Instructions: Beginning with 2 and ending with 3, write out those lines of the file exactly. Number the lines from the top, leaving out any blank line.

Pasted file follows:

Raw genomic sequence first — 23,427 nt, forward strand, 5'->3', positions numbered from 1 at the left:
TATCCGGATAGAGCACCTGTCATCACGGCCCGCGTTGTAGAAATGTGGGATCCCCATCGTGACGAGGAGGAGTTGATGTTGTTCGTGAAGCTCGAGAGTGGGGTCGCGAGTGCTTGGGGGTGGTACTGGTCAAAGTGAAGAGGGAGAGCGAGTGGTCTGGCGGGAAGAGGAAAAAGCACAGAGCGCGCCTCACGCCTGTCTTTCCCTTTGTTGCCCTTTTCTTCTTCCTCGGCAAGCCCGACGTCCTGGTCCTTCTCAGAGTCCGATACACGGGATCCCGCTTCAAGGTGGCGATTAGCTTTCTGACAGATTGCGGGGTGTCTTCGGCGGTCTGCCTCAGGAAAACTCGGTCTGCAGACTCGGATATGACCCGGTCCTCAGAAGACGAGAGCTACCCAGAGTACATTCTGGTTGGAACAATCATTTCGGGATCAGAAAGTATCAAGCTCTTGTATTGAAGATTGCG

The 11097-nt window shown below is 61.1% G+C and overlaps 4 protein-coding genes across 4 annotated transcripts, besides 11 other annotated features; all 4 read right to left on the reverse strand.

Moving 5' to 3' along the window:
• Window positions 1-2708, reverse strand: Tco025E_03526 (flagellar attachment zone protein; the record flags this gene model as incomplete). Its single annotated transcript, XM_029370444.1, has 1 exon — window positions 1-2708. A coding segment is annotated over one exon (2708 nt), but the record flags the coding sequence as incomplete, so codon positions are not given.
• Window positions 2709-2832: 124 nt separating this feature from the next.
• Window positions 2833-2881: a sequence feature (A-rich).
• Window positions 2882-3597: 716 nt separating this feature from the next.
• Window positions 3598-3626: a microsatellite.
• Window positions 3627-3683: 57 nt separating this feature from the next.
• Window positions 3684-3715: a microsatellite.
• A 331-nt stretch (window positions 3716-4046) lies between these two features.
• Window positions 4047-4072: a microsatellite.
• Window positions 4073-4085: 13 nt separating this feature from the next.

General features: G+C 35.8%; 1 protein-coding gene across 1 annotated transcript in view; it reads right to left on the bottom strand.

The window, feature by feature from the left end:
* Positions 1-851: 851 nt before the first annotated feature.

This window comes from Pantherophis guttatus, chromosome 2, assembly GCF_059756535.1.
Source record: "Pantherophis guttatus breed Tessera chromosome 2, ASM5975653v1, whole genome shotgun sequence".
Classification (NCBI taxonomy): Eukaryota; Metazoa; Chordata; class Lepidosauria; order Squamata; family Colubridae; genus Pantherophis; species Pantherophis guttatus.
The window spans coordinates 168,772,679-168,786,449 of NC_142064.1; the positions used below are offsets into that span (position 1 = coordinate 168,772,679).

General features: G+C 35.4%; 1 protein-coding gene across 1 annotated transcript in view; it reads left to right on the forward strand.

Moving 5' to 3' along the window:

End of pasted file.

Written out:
TATCCGGATAGAGCACCTGTCATCACGGCCCGCGTTGTAGAAATGTGGGATCCCCATCGTGACGAGGAGGAGTTGATGTTGTTCGTGAAGCTCGAGAGTGGGGTCGCGAGTGCTTGGGGGTGGTACTGGTCAAAGTGAAGAGGGAGAGCGAGTGGTCTGGCGGGAAGAGGAAAAAGCACAGAGCGCGCCTCACGCCTGTCTTTCCCTTTGTTGCCCTTTTCTTCTTCCTCGGCAAGCCCGACGTCCTGGTCCTTCTCAGAGTCCGATACACGGGATCCCGCTTCAAGGTGGCGATTAGCTTTCTGACAGATTGCGGGGTGTCTTCGGCGGTCTGCCTCAGGAAAACTCGGTCTGCAGACTCGGATATGACCCGGTCCTCAGAAGACGAGAGCTACCCAGAGTACATTCTGGTTGGAACAATCATTTCGGGATCAGAAAGTATCAAGCTCTTGTATTGAAGATTGCG

The 11097-nt window shown below is 61.1% G+C and overlaps 4 protein-coding genes across 4 annotated transcripts, besides 11 other annotated features; all 4 read right to left on the reverse strand.